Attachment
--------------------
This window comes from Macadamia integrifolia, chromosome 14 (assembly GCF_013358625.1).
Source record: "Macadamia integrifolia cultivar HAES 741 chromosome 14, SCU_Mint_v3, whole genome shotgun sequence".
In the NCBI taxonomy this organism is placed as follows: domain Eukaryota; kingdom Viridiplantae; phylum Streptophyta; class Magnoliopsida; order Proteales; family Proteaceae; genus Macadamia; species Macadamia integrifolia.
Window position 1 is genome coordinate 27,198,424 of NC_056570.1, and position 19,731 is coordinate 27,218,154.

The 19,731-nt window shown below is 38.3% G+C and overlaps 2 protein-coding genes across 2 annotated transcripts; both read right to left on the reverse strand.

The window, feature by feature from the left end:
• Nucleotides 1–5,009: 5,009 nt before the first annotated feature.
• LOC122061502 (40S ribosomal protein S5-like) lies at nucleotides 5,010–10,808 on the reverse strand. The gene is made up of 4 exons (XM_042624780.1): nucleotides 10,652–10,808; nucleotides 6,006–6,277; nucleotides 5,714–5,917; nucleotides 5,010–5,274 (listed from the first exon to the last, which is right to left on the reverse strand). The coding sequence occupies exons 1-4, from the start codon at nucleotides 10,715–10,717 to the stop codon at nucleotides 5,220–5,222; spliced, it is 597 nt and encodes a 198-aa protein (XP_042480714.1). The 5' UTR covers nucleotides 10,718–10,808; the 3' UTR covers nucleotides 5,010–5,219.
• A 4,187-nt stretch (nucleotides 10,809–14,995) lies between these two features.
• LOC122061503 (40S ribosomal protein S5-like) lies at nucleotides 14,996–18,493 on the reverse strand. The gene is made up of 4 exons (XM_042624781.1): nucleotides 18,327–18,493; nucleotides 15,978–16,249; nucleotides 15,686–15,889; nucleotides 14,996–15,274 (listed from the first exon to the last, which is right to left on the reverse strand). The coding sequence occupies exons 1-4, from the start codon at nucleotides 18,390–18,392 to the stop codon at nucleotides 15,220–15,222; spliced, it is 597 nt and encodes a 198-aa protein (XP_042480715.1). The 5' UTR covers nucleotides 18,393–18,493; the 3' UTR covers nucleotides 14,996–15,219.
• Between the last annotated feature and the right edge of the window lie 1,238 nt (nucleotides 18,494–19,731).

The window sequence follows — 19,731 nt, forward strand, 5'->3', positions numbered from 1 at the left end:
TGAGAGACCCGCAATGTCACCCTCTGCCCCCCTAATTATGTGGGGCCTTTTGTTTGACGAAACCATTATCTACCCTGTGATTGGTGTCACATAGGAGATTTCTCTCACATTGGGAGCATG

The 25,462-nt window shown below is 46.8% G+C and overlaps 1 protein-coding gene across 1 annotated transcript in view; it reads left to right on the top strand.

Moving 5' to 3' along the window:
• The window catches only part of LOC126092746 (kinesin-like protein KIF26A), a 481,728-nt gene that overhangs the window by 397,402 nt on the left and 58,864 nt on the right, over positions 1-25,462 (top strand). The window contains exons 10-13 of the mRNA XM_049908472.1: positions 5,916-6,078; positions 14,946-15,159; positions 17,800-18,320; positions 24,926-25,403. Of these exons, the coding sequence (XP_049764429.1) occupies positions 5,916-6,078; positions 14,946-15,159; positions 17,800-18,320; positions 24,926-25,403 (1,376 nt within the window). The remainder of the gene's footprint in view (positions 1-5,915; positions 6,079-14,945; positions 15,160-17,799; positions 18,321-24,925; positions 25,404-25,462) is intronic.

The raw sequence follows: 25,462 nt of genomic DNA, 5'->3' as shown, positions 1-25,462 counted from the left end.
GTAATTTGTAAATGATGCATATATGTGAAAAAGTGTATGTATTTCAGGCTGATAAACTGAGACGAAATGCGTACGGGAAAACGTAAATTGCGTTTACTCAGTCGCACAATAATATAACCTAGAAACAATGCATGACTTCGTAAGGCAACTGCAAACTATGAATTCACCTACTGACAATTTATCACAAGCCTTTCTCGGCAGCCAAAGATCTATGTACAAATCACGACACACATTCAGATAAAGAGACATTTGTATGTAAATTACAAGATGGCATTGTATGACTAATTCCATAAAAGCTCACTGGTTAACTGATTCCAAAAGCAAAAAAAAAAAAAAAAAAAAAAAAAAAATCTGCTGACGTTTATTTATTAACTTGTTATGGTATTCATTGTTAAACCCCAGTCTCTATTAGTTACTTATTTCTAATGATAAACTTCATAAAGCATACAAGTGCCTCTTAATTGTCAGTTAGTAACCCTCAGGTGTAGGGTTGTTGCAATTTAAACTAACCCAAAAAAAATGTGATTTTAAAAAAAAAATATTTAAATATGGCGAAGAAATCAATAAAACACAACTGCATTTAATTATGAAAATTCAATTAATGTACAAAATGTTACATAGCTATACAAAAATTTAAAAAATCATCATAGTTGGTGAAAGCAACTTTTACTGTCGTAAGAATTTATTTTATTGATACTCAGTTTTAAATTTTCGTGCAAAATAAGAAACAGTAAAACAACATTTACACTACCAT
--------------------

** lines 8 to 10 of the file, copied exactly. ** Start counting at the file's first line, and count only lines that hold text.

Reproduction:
• LOC122061502 (40S ribosomal protein S5-like) lies at nucleotides 5,010–10,808 on the reverse strand. The gene is made up of 4 exons (XM_042624780.1): nucleotides 10,652–10,808; nucleotides 6,006–6,277; nucleotides 5,714–5,917; nucleotides 5,010–5,274 (listed from the first exon to the last, which is right to left on the reverse strand). The coding sequence occupies exons 1-4, from the start codon at nucleotides 10,715–10,717 to the stop codon at nucleotides 5,220–5,222; spliced, it is 597 nt and encodes a 198-aa protein (XP_042480714.1). The 5' UTR covers nucleotides 10,718–10,808; the 3' UTR covers nucleotides 5,010–5,219.
• A 4,187-nt stretch (nucleotides 10,809–14,995) lies between these two features.
• LOC122061503 (40S ribosomal protein S5-like) lies at nucleotides 14,996–18,493 on the reverse strand. The gene is made up of 4 exons (XM_042624781.1): nucleotides 18,327–18,493; nucleotides 15,978–16,249; nucleotides 15,686–15,889; nucleotides 14,996–15,274 (listed from the first exon to the last, which is right to left on the reverse strand). The coding sequence occupies exons 1-4, from the start codon at nucleotides 18,390–18,392 to the stop codon at nucleotides 15,220–15,222; spliced, it is 597 nt and encodes a 198-aa protein (XP_042480715.1). The 5' UTR covers nucleotides 18,393–18,493; the 3' UTR covers nucleotides 14,996–15,219.